Reflecting on his role as chair of the Science and Technology Select Committee, Greg Clark MP, discusses the effectiveness of the UK’s scientific advisory body SAGE during the COVID-19 pandemic and considers the importance of transparency in assessing the extent to which scientific research can effectively guide government policy.
Since March, the Committee that I chair, the House of Commons Science and Technology Committee, has been taking evidence relating to the COVID-19 pandemic as part of our inquiry, UK Science, Research and Technology Capability and Influence in Global Disease Outbreaks. The purpose of the inquiry has been twofold: (opens in a new windory has been twofold:
- to ensure that contemporary evidence is captured on decisions and assessments so that not all evidence relies on recollections and hindsight; and
- so that any lessons learned which are relevant to the ongoing management of the pandemic can be uncovered and applied.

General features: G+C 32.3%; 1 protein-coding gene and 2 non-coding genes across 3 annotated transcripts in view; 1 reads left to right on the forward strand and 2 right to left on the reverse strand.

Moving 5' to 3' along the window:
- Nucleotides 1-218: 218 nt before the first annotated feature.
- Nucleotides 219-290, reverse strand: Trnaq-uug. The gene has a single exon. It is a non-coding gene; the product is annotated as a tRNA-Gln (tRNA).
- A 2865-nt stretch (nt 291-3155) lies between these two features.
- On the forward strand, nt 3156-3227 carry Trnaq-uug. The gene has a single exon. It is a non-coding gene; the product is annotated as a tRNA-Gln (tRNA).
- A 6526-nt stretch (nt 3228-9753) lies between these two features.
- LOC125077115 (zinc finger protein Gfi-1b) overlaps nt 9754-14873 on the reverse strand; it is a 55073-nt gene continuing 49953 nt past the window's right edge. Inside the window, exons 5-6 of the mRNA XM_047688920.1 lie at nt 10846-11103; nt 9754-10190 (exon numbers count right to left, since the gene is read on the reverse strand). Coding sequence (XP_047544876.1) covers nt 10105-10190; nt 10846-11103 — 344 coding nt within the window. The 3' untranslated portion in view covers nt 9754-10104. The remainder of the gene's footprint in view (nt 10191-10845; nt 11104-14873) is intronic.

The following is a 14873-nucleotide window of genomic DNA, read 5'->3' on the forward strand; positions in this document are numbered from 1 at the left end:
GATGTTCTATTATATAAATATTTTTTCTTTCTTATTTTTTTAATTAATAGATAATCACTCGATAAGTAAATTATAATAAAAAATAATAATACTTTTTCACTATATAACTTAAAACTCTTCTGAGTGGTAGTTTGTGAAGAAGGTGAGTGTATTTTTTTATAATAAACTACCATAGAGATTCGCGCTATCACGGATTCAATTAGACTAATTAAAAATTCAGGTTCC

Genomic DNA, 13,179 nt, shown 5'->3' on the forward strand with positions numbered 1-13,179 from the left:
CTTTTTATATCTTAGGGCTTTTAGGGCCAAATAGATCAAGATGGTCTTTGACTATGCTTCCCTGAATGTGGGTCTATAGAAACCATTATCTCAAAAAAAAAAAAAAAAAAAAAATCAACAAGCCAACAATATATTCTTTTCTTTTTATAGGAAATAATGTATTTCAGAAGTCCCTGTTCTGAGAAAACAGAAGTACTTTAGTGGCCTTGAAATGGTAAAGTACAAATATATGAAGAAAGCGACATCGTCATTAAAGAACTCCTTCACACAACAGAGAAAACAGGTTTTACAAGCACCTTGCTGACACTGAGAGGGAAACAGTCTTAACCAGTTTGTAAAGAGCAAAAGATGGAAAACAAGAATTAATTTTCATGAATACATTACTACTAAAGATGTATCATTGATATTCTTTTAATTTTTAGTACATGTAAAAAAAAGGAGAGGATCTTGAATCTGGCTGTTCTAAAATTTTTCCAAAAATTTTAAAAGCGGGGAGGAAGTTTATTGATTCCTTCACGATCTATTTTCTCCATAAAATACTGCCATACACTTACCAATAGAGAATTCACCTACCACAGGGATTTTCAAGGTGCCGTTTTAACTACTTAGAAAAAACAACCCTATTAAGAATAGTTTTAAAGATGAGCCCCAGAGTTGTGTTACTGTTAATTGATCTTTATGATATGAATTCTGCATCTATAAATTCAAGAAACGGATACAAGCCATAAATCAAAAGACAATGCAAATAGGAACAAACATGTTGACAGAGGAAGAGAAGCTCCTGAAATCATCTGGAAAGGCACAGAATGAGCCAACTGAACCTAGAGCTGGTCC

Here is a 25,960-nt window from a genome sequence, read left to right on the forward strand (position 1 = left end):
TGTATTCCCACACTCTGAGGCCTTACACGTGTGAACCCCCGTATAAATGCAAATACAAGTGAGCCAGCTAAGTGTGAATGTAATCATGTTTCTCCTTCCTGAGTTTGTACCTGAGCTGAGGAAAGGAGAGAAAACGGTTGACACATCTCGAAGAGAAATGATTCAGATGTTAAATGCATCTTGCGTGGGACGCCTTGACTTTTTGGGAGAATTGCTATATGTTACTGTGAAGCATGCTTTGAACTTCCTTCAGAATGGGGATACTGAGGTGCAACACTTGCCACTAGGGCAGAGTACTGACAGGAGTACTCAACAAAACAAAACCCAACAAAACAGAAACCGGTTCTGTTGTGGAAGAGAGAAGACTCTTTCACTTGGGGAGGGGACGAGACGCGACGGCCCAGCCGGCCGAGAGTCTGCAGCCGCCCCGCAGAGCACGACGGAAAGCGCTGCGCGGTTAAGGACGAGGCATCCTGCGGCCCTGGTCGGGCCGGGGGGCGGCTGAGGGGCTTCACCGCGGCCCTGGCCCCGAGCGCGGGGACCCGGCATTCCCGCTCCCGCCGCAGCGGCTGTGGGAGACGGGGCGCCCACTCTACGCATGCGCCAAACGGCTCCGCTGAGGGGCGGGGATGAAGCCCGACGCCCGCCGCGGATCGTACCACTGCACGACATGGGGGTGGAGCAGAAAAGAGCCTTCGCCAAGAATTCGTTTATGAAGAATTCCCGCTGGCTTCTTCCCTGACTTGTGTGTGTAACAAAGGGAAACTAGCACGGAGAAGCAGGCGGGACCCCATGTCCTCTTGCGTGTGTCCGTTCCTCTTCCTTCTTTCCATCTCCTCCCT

The effectiveness of SAGE
The Committee has taken evidence on a range of topics, including—but not limited to—scientific advice to Government, the test, track and trace strategy, and the development of therapeutics and vaccines. The use of the latest scientific thinking and evidence has been crucial to developments in these areas. Nevertheless, it has become clear that, going forward, the UK must be responsive in its management of the coronavirus and be able and willing to learn from experience and make necessary adjustments as new evidence comes to light. Indeed, this was the thrust of a letter I sent to the Prime Minister on behalf of the Committee.